• In the fourth sense, meal is a fossil word and is usually found in the archaic/obsolete phrase "at every (ilk a) meal" meaning "on every occasion", compare also "at ilk a tide". It fell out of common usage in the late 15th century. Also, "at one meal" sometimes meant at a time, at once, at one time or in one go; see also German auf einmal (literally upon one meal). "To keep (the) meal" probably used to mean "to use/spend one's time". A "sorry meal" used to mean a "grim occasion" such as a fight, setback, mishap or some sort of other misfortune.
  • Meal, in the sense of "time" or "occasion", also survives in other set phrases, such as piecemeal (one piece at a time), footmeal (one foot at a time), heapmeal (in large numbers) etc.
Hyponyms edit
Derived terms edit
Translations edit
References edit

The Middle English Dictionary

Etymology 2 edit

From Middle English mele, from Old English melu (meal, flour), from Proto-West Germanic *melu, from Proto-Germanic *melwą (meal, flour), from Proto-Indo-European *melh₂- (to grind, mill).

Noun edit

meal (countable and uncountable, plural meals)

  1. The coarse-ground edible part of various grains often used to feed animals; flour or a coarser blend than flour.
    Coordinate term: flour
    • 2013 July-August, Henry Petroski, “Geothermal Energy”, in American Scientist, volume 101, number 4:
      Ancient nomads, wishing to ward off the evening chill and enjoy a meal around a campfire, had to collect wood and then spend time and effort coaxing the heat of friction out from between sticks to kindle a flame. With more settled people, animals were harnessed to capstans or caged in treadmills to turn grist into meal.
Derived terms edit
Translations edit

Verb edit

meal (third-person singular simple present meals, present participle mealing, simple past and past participle mealed)

  1. (intransitive, obsolete) To yield or be plentiful in meal.
    • 1876, Notes and Queries, page 73:
      Of course the yield of grain was small, but much greater than could have been expected; and, the ears being well filled, it mealed well. The pastures were burnt up, so that there was nothing left for the cattle to eat.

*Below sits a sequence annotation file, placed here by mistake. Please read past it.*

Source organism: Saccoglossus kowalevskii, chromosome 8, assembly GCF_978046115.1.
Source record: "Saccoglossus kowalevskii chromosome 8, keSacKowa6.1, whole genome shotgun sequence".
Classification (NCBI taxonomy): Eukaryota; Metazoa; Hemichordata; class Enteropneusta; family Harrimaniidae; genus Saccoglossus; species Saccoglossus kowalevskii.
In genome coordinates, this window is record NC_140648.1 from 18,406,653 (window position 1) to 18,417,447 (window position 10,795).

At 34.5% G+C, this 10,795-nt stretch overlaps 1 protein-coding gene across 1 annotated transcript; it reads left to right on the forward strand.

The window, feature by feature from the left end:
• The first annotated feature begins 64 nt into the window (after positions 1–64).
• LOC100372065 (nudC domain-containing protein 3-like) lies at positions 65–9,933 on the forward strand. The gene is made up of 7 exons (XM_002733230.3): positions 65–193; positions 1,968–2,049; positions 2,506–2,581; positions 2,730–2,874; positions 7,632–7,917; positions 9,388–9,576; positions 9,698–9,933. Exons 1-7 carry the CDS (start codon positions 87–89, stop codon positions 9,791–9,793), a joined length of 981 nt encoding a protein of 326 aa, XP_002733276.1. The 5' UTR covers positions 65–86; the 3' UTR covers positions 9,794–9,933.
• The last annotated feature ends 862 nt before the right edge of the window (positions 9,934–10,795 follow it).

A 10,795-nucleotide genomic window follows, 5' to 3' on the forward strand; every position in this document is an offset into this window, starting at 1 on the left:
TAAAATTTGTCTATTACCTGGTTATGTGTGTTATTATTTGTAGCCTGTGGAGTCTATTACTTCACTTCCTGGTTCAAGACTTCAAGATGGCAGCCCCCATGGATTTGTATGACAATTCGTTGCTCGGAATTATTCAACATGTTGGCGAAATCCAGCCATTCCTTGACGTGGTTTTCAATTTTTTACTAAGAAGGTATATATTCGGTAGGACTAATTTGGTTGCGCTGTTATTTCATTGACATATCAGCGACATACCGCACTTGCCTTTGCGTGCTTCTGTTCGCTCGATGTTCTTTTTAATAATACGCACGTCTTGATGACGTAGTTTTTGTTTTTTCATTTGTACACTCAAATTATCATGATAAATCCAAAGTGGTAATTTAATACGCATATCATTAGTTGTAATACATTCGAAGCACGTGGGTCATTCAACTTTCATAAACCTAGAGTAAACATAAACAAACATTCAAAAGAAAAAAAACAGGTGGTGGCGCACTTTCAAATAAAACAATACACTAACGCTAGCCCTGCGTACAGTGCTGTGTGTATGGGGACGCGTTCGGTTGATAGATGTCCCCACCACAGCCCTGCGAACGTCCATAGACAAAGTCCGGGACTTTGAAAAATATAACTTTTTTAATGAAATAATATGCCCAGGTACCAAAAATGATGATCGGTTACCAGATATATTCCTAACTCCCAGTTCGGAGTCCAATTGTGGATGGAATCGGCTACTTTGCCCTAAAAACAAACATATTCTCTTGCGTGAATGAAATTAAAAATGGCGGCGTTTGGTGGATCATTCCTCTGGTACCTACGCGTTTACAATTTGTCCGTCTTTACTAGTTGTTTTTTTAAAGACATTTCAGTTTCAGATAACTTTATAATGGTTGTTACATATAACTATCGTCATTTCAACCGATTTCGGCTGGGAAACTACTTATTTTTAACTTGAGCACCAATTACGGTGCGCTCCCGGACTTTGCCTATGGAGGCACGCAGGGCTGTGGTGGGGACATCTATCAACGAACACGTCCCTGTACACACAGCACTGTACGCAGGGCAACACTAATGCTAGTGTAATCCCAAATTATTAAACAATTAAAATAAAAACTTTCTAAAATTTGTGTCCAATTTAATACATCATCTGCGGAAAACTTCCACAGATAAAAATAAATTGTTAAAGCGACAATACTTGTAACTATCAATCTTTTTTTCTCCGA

Etymology 3 edit

Variation of mole (compare Scots mail), from Middle English mole, mool, from Old English māl, mǣl (spot, mark, blemish), from Proto-Germanic *mailą (wrinkle, spot), from Proto-Indo-European *mey- (to soil). More at mole.

Noun edit

meal (plural meals)

  1. (UK dialectal) A speck or spot.
  2. A part; a fragment; a portion.

Verb edit

meal (third-person singular simple present meals, present participle mealing, simple past and past participle mealed)

  1. (transitive) To defile or taint.

Anagrams edit

Aromanian edit

Alternative forms edit

Etymology edit

From Albanian mal,[1] cognate to Aromanian mal and Romanian mal with the same origin.

Noun edit

meal n (plural mealuri)

  1. steep, scarped shore region
  2. (figurative) boondocks

References edit

Irish edit

Verb edit

meal (present analytic mealann, future analytic mealfaidh, verbal noun mealadh, past participle mealta)

  1. Alternative form of meil (to grind)

Conjugation edit

Mutation edit

Irish mutation
Radical Lenition Eclipsis
meal mheal not applicable
Note: Some of these forms may be hypothetical. Not every possible mutated form of every word actually occurs.

Northern Kurdish edit

Noun edit

meal ?

  1. meaning

Romansch edit

Noun edit

meal m

  1. (Sutsilvan) Alternative form of mel (honey)

Scottish Gaelic edit

Etymology edit

From Middle Irish melaid (to consume), from Old Irish melaid (to grind), from Proto-Celtic *meleti (to grind), from Proto-Indo-European *melh₂-. Doublet of meil.

Pronunciation edit

Verb edit

meal (past mheal, future mealaidh, verbal noun mealadh or mealtainn, past participle mealte)

  1. enjoy

Synonyms edit

Derived terms edit